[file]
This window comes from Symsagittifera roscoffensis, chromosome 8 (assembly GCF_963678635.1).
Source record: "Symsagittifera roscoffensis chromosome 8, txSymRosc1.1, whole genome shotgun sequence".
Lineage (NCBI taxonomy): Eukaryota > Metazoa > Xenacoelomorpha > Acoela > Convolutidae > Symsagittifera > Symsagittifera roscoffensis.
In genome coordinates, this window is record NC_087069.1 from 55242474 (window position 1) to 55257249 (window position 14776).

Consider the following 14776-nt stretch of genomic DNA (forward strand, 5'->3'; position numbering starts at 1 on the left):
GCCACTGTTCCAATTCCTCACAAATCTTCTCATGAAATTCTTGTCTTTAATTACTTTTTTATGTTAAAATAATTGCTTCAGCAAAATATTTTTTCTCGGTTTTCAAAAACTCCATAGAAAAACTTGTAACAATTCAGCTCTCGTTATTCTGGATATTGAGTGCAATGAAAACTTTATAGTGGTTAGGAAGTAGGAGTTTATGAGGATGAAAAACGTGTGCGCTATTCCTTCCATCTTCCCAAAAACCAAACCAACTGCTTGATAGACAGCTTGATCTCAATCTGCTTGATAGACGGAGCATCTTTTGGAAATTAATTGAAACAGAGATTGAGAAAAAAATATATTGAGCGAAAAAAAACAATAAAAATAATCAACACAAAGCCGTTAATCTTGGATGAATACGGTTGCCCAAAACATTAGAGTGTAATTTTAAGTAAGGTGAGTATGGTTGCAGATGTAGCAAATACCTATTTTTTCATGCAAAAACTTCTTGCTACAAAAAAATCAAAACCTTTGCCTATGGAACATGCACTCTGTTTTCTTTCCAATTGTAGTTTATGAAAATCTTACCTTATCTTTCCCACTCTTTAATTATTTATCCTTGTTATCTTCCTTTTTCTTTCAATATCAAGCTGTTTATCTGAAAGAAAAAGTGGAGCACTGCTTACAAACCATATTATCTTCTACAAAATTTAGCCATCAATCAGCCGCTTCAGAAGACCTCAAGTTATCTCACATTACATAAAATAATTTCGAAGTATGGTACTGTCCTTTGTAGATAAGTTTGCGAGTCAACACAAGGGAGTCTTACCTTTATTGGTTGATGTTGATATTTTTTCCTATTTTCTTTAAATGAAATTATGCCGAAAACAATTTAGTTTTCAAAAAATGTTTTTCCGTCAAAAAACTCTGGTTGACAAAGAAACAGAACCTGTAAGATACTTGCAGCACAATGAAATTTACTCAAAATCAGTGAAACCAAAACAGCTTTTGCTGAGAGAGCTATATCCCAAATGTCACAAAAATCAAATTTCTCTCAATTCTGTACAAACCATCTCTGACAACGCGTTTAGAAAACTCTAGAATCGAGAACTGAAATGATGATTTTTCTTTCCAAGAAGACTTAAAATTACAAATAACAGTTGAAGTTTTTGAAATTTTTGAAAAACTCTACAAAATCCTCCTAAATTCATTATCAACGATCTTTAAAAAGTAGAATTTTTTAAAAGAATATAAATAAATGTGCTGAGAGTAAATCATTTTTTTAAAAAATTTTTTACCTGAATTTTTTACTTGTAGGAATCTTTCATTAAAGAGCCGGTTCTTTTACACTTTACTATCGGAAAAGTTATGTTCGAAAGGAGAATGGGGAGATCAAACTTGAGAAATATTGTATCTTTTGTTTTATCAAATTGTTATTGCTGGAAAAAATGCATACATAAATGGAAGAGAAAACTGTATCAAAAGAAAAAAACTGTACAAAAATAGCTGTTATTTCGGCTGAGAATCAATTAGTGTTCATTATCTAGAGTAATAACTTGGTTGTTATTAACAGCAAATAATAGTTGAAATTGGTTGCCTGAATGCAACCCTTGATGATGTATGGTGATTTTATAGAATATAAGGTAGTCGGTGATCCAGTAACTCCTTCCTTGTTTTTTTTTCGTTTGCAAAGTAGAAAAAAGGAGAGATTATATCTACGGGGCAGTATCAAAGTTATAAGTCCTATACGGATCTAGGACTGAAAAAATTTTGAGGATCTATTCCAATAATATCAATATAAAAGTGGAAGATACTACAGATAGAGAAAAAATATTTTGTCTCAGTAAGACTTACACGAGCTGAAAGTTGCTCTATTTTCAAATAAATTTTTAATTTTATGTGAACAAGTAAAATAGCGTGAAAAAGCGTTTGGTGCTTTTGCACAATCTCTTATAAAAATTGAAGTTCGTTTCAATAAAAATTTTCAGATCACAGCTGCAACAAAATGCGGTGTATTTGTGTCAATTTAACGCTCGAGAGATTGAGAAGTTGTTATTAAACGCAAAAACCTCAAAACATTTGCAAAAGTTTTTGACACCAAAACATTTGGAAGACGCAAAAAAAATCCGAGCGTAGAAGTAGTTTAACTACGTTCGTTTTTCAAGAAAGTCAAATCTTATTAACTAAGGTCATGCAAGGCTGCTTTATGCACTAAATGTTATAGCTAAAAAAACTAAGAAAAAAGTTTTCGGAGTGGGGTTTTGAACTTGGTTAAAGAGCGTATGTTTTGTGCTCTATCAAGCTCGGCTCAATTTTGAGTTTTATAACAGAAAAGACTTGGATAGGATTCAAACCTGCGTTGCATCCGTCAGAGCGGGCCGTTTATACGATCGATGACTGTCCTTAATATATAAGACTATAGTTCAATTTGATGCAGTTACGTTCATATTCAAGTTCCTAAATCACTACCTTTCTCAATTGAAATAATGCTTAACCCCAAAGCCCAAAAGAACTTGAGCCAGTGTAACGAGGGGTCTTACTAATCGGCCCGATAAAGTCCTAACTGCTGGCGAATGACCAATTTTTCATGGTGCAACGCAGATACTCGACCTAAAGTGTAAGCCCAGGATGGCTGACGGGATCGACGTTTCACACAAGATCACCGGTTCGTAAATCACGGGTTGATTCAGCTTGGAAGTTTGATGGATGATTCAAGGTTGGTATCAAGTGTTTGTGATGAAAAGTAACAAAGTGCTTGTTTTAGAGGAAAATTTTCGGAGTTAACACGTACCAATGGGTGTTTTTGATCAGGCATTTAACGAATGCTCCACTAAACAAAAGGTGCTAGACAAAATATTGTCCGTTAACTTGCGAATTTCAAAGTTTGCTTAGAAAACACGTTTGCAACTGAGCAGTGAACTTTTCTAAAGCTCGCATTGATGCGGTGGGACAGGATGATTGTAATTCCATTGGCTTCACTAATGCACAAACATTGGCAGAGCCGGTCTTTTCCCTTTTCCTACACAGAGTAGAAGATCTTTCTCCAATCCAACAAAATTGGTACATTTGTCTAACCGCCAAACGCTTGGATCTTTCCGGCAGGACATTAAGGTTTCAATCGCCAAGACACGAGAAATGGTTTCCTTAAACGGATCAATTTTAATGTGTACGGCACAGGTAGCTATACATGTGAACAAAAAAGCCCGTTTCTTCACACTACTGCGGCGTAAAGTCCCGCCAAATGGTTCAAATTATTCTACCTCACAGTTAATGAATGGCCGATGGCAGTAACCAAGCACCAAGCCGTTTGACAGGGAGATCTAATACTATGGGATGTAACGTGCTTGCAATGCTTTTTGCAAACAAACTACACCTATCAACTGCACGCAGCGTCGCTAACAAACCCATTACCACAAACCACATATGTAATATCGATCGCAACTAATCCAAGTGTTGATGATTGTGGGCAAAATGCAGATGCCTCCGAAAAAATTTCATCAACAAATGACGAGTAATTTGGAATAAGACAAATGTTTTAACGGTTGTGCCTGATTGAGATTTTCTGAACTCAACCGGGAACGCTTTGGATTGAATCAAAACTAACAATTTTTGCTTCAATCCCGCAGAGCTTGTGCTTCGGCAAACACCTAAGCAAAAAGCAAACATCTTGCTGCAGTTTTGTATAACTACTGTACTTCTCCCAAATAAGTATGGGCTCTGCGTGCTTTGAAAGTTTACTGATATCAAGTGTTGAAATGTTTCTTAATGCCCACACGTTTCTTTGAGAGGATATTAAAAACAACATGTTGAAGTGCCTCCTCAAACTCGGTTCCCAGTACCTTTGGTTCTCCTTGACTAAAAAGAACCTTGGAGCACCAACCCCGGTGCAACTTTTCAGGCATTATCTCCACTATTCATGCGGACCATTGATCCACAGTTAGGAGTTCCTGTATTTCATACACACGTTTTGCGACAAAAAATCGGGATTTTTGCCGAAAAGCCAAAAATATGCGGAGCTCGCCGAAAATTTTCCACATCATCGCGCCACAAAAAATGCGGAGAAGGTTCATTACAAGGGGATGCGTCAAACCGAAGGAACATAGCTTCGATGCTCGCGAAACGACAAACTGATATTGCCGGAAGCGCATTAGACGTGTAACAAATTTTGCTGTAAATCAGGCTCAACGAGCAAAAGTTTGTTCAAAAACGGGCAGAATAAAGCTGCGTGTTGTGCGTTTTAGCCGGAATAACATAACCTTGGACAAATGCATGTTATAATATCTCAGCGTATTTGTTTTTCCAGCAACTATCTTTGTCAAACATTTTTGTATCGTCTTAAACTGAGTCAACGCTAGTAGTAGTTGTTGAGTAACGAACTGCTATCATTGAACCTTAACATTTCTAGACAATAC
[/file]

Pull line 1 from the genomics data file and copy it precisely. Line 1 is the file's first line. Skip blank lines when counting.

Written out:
This window comes from Symsagittifera roscoffensis, chromosome 8 (assembly GCF_963678635.1).